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Weekly Creel : Angling & Conservation News

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Welcome to the Weekly Creel, a compilation of regional news and announcements for anglers and outdoor enthusiasts of the Chesapeake Bay region. Please email us directly at to have your organization’s news item or event listing considered for next week’s column. Per usual, here are direct links to the lastest, local fishing reports from Reel Chesapeake, On The Water, Maryland Department of Natural Resources, Anglers Sports Center, and FishTalk Magazine. This week’s catch also includes…

Two More Days of National Fishing & Boating Week

Today and tomorrow are the last two days of this week’s National Fishing & Boating Week, celebrated nationally and organized by the National Oceanic and Atmospheric Administration (NOAA). This event is held annually the first full week of June. All week long, NOAA has shared videos, feature stories, news, and information about how it supports sustainable recreational fisheries for the benefit and enjoyment of the nation. There’s plenty of fun and informative resources at NOAA’s website, linked above. Check it out and have fun casting a line!

15 Million Oysters Planted in Severn River

On Wednesday, fifteen million spat-on-shell were planted on the Peach Orchard Reef, located between the Route 50 and Naval Academy bridges on the Severn River. This is the fifth consecutive year that the community-funded reef building campaign known as Operation Build-a-Reef has planted oysters in the Severn River. The program has resulted in over 100 million juvenile oysters contributed to the Severn. It is a partnership between the Oyster Recovery Partnership and the Severn River Association, with financial support from the Maryland Department of Natural Resources.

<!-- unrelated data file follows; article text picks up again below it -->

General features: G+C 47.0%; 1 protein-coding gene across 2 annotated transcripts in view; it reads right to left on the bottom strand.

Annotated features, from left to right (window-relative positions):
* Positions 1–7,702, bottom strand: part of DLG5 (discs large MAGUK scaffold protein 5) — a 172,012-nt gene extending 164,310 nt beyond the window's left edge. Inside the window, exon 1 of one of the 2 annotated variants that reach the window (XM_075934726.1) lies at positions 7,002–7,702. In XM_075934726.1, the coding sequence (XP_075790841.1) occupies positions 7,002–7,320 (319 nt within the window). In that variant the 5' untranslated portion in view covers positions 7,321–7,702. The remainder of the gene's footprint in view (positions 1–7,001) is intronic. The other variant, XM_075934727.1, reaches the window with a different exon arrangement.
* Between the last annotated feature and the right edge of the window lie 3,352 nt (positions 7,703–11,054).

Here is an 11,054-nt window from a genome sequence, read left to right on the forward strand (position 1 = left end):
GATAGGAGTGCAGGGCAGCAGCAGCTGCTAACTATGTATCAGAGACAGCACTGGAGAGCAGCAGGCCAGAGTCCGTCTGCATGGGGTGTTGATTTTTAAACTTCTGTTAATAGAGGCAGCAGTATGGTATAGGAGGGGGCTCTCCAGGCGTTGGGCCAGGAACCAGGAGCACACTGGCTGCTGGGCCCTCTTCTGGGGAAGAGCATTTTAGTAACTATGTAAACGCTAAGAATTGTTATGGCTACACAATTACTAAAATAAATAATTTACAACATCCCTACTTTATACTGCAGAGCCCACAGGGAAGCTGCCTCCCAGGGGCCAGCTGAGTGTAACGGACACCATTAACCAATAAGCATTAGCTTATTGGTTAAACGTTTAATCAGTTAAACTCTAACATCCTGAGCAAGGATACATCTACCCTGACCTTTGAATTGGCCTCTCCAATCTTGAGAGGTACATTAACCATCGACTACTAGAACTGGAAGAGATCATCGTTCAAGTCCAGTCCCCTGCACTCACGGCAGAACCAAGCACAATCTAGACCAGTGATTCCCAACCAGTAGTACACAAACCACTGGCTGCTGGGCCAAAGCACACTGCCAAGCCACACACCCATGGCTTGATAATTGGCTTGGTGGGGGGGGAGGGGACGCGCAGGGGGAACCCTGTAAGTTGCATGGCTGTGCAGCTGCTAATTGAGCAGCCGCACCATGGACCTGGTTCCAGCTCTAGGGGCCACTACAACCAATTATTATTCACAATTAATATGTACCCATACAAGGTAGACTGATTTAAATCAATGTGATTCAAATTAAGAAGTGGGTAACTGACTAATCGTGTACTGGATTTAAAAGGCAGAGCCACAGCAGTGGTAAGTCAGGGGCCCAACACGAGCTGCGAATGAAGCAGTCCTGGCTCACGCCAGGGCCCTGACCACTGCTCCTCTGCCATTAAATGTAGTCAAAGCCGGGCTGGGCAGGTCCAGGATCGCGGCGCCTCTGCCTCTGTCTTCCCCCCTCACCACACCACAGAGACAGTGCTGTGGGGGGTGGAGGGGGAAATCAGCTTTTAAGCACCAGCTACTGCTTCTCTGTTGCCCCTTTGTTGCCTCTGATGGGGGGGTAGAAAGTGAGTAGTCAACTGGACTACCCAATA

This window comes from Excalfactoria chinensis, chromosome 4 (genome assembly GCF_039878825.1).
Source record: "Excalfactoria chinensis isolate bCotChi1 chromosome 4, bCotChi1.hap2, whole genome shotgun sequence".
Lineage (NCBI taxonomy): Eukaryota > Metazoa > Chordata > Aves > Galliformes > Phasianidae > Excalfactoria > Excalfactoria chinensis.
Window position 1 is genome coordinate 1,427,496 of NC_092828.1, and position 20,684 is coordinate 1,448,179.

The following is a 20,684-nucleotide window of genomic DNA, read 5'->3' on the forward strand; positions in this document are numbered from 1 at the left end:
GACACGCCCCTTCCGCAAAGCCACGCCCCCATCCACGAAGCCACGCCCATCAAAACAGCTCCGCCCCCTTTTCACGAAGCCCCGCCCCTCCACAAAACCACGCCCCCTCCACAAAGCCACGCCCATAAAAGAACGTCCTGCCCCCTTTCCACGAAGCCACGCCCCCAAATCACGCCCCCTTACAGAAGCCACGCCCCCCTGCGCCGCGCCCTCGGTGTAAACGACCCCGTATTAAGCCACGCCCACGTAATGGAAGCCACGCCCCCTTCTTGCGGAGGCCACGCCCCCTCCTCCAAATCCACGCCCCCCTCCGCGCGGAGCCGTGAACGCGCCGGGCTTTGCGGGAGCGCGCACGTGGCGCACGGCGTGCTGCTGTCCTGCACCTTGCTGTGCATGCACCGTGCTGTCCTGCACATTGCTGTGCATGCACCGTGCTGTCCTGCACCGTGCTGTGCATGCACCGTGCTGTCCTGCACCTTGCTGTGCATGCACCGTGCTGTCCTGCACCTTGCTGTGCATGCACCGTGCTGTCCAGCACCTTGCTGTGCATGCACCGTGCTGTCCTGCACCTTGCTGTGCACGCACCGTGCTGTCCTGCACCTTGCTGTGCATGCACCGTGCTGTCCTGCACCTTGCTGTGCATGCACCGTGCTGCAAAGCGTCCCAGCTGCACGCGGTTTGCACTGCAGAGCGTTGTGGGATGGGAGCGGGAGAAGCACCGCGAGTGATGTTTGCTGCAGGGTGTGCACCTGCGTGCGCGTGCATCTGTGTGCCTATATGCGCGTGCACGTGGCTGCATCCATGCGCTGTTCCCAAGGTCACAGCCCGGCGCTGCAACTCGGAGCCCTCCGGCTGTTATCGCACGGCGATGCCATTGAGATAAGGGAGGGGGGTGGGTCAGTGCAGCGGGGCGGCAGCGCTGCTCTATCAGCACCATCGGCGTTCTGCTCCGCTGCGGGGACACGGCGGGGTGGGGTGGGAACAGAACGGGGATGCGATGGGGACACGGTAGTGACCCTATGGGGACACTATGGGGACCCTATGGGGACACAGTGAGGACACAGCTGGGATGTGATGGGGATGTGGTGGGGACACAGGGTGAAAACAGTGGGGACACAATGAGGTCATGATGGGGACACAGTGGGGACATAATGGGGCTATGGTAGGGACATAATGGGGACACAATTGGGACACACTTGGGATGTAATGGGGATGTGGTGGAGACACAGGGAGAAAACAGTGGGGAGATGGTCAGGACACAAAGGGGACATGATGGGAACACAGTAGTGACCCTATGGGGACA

Elected and organization officials attended the event, including Anne Arundel County Executive Steuart Pittman, Senator Dawn Gile, Delegate Dana Jones, Senator Van Hollen, SRA’s Executive Director Jess Iliff, and more. Financial support for the program was also contributed by Smyth Jewelers. Tito’s Handmade Vodka also played a role, by contributing a $30,000 matching campaign in support of the adjacent Marylanders Grow Oysters Program. Now through June 30, Tito’s Handmade Vodka will match donations made to Oyster Recovery Partnership (ORP) to support the planting of oysters. Learn more at Photograph courtesy Oyster Recovery Partnership.

Shoreline Restoration Project Completed in Dorchester County

Maryland Department of Natural Resources recently completed shoreline construction at Hurst Creek in Dorchester County, the second of the department’s 24 Resiliency through Restoration Initiative pilot projects. In this project, nearly 1,200 linear feet of living shoreline was completed along the mouth of the Hurst Creek along the Choptank River. A combination of marsh grasses, sand, and stones were used to construct the living shoreline and adjacent breakwaters to provide increased protection to the surrounding community of Bonnie Brook in Cambridge. About 12,500 cubic yards of clean, sandy dredged material, excavated from the adjacent channel of the creek, was used in the construction of the shoreline.

“Resilient shorelines are essential to adapting to and mitigating the impacts of climate change for future generations,” said Maryland Department of Natural Resources Secretary Josh Kurtz. “This project also highlights the beneficial use of dredged material, which creates economic opportunities, helps clean the water and increases habitat for our most important species.” Photograph by Maryland DNR.

350 Acres Protected Forever in Kent County

The Eastern Shore Land Conservancy recently celebrated the permanent protection of 350 acres of land owned by Kristen and Albert Nickerson in the area of Still Pond, Kent County. A collaboration between ESLC and the Department of Natural Resources’ Rural Legacy Program, the addition of the Nickerson’s farmland brings ESLC’s total easement acreage to more than 55,000 acres. The new easements also add to a contiguous block of nearly 1,300 acres of protected land. The benefits of such contiguity are endless. Working farmland is kept more secure when surrounded by other protected working farms, rather than being encroached upon by developments. Woodlands can support larger and more diverse populations of interior dwelling species like woodpeckers, thrushes, vireos, and owls when habitats are combined into large contiguous blocks. And waterways are better protected with longer shoreline buffers. Learn more at